One of my mottoes in life is ‘Don’t ask, don’t get’. (Others include ‘Don’t stoop to pick up nothing – but that’s a dating motto).

You may remember I did a financial makeover with my friends Sonia and Todd a few weeks back (which was great; you should totally read it here).

One of the outstanding issues was their incorrect home loan. They were in an investor loan product, not an owner-occupier one.

Why does this matter? Back when they got the loan four years ago, it may not have. The interest rates may have been similar.

But the regulators have since cracked down on the banks, wanting them to lend less to investors. The banks responded by ratcheting up the interest rates on investor loans, to make them less attractive.

This is actually pretty cheeky for current customers. They already have the loan, so the price signal isn’t going to change demand. This is called ‘repricing their back-book’, and it’s arguably a cash grab. But who’d have thought a bank would do something questionable like that?

Anyway, I digress. When Sonia told me her interest rate, it sounded super high (well over 5%). I told her to call up the bank and negotiate a lower one.

This is something you can totally do. Seriously. 

The last thing your bank wants is to lose all that lovely interest you’re paying them … for like the next 20 years. Because it’s such a long-term loan, most people forget about their rate after a few years, even if competitors are dropping their prices.

So if the lender sniffs the scent of a customer wanting to leave, they will usually go hard to keep you. They often have special retention teams, whose job it is to keep you in love with them. Ok, so they don’t buy you fancy lingerie and a sexy weekend away, but maybe they should.

Anyway, when Sonia calls up her bank, she finds out about the investor loan thing. Now, let’s remember every statement goes to the same address as the address of the loan. So how could that be an investment property?

Nonetheless, they are like, “Ooops, sorry for having you in a wrong, expensive loan for four years, let me just swap you over to the right one with a heaps lower rate”. Job done.


I would not let this lie. I urged Sonia to follow it up. Was it the mortgage broker or the lender who stuffed it up? Were they going to give her back the money it cost her being in the wrong product?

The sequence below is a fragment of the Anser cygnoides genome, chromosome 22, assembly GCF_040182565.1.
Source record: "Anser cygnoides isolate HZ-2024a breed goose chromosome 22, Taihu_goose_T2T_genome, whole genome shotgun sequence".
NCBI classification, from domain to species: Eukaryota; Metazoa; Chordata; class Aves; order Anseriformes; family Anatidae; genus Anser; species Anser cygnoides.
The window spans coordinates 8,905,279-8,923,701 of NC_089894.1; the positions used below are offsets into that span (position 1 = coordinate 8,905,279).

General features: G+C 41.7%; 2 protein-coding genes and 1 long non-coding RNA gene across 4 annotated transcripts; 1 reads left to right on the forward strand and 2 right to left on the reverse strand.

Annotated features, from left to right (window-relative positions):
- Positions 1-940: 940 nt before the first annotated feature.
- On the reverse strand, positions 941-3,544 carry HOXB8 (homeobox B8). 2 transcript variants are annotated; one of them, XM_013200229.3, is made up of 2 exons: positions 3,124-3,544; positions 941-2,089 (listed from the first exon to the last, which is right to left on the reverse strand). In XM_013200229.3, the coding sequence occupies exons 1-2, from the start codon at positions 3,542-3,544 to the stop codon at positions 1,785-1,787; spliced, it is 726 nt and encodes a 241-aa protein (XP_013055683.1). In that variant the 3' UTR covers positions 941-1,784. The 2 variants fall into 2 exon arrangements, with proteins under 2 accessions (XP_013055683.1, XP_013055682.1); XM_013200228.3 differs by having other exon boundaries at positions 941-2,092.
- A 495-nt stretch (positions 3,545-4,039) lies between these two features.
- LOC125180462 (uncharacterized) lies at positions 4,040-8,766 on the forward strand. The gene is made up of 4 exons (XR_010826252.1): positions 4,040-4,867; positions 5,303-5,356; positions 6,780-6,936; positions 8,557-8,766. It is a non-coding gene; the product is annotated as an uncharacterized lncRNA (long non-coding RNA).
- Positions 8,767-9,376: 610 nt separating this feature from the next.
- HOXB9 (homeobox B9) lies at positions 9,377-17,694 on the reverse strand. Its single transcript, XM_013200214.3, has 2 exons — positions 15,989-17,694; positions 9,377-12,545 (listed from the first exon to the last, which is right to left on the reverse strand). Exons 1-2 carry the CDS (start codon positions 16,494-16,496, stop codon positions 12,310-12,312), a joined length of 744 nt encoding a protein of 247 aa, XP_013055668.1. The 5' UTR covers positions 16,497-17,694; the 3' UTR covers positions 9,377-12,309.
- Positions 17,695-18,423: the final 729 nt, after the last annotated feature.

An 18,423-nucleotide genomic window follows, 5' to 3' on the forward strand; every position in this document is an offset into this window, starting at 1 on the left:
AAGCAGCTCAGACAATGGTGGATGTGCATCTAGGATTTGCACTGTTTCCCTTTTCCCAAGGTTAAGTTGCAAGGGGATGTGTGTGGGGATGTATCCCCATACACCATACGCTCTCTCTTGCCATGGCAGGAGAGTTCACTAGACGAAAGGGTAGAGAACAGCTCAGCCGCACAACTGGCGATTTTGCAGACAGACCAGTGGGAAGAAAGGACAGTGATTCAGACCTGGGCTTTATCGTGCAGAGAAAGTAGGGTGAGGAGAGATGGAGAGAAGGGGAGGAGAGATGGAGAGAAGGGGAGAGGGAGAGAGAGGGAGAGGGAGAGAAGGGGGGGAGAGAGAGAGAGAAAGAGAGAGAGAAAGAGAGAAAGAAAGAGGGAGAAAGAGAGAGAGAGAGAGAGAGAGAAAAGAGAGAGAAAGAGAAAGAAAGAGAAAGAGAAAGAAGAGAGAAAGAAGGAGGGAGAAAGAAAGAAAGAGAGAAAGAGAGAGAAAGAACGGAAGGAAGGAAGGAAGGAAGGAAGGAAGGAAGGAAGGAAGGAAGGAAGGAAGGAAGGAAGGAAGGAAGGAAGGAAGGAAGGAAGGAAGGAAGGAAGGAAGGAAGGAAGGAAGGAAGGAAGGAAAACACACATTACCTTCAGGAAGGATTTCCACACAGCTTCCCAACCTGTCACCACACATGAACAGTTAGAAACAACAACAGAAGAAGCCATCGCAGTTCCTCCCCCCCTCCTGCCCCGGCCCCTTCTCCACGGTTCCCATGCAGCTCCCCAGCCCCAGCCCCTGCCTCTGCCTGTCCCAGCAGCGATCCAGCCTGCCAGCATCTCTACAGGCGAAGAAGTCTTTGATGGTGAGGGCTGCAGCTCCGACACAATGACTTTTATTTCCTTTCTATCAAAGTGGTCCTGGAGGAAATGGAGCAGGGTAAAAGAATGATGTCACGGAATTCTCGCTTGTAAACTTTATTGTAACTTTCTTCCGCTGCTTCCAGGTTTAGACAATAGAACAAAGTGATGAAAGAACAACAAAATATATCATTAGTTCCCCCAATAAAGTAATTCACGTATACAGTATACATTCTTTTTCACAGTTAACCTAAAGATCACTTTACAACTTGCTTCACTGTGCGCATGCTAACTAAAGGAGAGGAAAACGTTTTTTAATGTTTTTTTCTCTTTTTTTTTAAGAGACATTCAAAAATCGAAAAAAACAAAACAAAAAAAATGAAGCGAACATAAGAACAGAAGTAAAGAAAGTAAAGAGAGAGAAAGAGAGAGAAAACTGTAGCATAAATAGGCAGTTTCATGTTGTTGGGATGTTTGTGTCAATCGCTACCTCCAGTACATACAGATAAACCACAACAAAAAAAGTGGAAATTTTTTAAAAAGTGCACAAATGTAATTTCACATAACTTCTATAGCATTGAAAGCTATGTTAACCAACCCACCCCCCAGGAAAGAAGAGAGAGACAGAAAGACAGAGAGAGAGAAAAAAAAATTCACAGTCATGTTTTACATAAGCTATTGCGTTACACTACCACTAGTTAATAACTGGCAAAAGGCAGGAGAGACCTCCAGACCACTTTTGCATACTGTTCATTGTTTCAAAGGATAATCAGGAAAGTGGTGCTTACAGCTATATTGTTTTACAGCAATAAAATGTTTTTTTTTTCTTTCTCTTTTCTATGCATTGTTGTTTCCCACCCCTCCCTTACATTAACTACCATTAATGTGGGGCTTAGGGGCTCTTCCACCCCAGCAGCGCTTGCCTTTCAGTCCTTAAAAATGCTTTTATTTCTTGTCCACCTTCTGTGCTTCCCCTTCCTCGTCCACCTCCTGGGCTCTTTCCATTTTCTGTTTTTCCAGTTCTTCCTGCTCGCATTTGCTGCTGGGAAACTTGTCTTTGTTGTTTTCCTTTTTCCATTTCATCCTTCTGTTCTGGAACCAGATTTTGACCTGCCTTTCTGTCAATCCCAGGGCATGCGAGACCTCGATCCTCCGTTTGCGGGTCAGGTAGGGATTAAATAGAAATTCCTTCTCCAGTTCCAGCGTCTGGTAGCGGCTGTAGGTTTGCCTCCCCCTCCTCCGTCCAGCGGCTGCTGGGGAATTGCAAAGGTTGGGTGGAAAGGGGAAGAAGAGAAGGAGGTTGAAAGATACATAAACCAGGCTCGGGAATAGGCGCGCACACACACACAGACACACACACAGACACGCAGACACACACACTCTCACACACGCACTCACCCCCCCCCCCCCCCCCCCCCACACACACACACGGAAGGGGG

Turns out the bank and broker both ‘fessed up to making a mistake.

And then they gave her a refund. Not like ‘a free dessert when the kitchen stuffs up your main course’ kinda refund. A full $6000 back in their pockets.

They even rang me up and sang me a daggy song about being a good friend. Which is really all anyone wants in life right?

What’s the lesson here?

I’d take a few actually:

  • Even professionals can get it wrong. Banks (and any service company) may not deliberately rip you off, but mistakes happen. Always read your statements, ask questions, shop around, and get a second opinion if you can. I was only able to spot this mistake because I spent a year working in a mortgage company, so try and speak to people who are in the know.
  • Talking about money is not taboo. I know people who’ll share intimate details of their sex life but never reveal how much debt they carry. But, just like sex, the more we keep our money matters in the dark, the less chance we have to learn from one another. I’m not encouraging you to gloat about how much you dropped on a new outfit; I’m asking you to talk about your lessons, challenges and battles with the people you trust.
  • Don’t ask, don’t get. I know, there was a spoiler for this one in the opening. But let me say it again: if you don’t ask questions, demand refunds or search for better deals, you will pay too much. The worst thing anyone can say is no. My advice? Approach your finances with the confidence of an average white guy chatting up a way hotter woman.